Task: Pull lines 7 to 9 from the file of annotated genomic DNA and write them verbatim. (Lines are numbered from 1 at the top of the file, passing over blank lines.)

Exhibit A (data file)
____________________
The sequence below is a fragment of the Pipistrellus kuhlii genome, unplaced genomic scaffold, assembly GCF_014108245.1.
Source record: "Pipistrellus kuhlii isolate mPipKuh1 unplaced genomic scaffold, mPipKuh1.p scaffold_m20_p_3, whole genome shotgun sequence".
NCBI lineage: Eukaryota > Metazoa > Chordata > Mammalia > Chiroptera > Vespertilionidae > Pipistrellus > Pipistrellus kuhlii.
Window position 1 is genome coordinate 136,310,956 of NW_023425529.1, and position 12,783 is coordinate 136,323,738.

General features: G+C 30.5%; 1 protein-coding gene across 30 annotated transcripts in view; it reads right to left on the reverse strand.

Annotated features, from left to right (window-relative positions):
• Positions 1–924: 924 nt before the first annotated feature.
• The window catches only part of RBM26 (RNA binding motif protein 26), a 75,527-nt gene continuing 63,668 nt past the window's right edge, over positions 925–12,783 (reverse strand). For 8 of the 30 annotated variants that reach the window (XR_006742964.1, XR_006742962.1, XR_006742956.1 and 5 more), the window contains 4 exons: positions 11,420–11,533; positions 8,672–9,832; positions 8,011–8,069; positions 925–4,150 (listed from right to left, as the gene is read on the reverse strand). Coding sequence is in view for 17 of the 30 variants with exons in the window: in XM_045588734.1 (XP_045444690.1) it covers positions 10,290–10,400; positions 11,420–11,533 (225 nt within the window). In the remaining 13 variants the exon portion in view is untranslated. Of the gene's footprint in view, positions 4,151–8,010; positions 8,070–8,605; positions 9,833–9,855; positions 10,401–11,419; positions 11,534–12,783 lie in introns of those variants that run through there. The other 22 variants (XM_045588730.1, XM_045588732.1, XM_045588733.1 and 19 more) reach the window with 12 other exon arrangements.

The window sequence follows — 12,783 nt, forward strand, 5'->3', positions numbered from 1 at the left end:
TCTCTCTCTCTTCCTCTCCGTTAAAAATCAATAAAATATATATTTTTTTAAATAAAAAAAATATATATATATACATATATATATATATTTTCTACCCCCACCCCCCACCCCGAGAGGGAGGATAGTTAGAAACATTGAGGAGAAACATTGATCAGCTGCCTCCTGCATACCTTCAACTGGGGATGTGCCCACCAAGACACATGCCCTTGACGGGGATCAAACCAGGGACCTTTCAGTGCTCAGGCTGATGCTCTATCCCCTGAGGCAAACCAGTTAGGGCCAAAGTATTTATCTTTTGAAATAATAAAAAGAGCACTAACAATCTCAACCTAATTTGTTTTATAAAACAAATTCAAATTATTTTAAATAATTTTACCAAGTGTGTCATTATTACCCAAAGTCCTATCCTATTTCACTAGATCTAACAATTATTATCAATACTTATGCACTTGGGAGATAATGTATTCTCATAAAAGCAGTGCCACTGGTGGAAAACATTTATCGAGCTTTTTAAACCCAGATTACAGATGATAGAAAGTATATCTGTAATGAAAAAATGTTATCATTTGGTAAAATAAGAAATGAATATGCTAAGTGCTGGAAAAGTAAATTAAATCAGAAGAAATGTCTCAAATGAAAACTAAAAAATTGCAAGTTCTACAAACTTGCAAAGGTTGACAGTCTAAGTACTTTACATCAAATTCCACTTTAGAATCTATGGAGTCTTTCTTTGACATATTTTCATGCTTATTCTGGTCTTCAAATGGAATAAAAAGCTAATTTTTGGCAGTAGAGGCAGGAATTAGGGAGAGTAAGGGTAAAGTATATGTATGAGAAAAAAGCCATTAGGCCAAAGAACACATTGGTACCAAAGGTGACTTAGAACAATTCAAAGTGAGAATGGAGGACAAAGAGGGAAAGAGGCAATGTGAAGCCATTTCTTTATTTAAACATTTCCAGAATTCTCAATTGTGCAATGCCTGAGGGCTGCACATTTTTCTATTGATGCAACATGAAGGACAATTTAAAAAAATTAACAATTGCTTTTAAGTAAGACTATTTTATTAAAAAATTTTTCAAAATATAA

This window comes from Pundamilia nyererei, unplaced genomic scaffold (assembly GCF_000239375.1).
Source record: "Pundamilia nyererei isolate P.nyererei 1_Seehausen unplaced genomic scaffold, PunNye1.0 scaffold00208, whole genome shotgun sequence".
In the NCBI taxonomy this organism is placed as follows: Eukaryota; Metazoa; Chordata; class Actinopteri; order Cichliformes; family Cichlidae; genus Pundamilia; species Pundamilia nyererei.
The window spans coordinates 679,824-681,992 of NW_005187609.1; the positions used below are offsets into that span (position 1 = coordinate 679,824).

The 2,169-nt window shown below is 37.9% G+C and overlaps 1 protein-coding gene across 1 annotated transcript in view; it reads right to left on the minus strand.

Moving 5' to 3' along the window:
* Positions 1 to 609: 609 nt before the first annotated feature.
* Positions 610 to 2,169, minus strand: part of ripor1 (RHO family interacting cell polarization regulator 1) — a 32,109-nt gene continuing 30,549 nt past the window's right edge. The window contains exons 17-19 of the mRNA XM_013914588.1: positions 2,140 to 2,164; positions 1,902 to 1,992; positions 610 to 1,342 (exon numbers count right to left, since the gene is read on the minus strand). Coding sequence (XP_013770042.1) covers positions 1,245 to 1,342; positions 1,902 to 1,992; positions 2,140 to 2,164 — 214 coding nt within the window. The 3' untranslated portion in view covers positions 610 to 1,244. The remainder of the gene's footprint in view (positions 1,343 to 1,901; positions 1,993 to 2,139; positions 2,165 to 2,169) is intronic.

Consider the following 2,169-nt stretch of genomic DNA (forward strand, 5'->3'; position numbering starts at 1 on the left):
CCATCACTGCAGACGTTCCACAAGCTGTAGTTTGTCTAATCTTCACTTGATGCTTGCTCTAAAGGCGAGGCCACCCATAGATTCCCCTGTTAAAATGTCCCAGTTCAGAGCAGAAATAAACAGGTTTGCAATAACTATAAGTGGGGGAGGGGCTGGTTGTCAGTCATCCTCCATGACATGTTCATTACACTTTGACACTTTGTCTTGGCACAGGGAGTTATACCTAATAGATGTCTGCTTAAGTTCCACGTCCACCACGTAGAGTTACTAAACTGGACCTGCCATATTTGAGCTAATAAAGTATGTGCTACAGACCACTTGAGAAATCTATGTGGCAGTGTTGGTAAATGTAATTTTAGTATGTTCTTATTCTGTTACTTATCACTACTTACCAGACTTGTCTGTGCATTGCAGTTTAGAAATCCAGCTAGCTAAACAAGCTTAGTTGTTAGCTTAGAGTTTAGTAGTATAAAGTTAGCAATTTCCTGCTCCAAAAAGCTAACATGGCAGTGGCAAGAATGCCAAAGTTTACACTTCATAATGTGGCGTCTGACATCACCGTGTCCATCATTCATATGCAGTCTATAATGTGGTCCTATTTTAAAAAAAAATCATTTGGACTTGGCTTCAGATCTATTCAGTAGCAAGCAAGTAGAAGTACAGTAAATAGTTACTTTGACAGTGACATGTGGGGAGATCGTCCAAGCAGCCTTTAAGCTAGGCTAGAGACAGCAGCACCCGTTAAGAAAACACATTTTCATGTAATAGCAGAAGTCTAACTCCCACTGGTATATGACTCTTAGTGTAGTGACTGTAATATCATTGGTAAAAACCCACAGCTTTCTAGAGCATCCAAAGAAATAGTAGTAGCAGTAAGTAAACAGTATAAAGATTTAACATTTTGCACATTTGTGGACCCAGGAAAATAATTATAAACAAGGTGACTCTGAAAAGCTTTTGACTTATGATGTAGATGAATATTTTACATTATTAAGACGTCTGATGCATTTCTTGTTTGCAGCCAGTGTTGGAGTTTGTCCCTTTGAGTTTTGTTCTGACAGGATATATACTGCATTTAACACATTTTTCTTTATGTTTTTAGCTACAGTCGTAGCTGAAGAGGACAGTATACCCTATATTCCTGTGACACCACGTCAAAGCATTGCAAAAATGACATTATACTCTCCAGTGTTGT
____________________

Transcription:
• Positions 1–924: 924 nt before the first annotated feature.
• The window catches only part of RBM26 (RNA binding motif protein 26), a 75,527-nt gene continuing 63,668 nt past the window's right edge, over positions 925–12,783 (reverse strand). For 8 of the 30 annotated variants that reach the window (XR_006742964.1, XR_006742962.1, XR_006742956.1 and 5 more), the window contains 4 exons: positions 11,420–11,533; positions 8,672–9,832; positions 8,011–8,069; positions 925–4,150 (listed from right to left, as the gene is read on the reverse strand). Coding sequence is in view for 17 of the 30 variants with exons in the window: in XM_045588734.1 (XP_045444690.1) it covers positions 10,290–10,400; positions 11,420–11,533 (225 nt within the window). In the remaining 13 variants the exon portion in view is untranslated. Of the gene's footprint in view, positions 4,151–8,010; positions 8,070–8,605; positions 9,833–9,855; positions 10,401–11,419; positions 11,534–12,783 lie in introns of those variants that run through there. The other 22 variants (XM_045588730.1, XM_045588732.1, XM_045588733.1 and 19 more) reach the window with 12 other exon arrangements.

The window sequence follows — 12,783 nt, forward strand, 5'->3', positions numbered from 1 at the left end: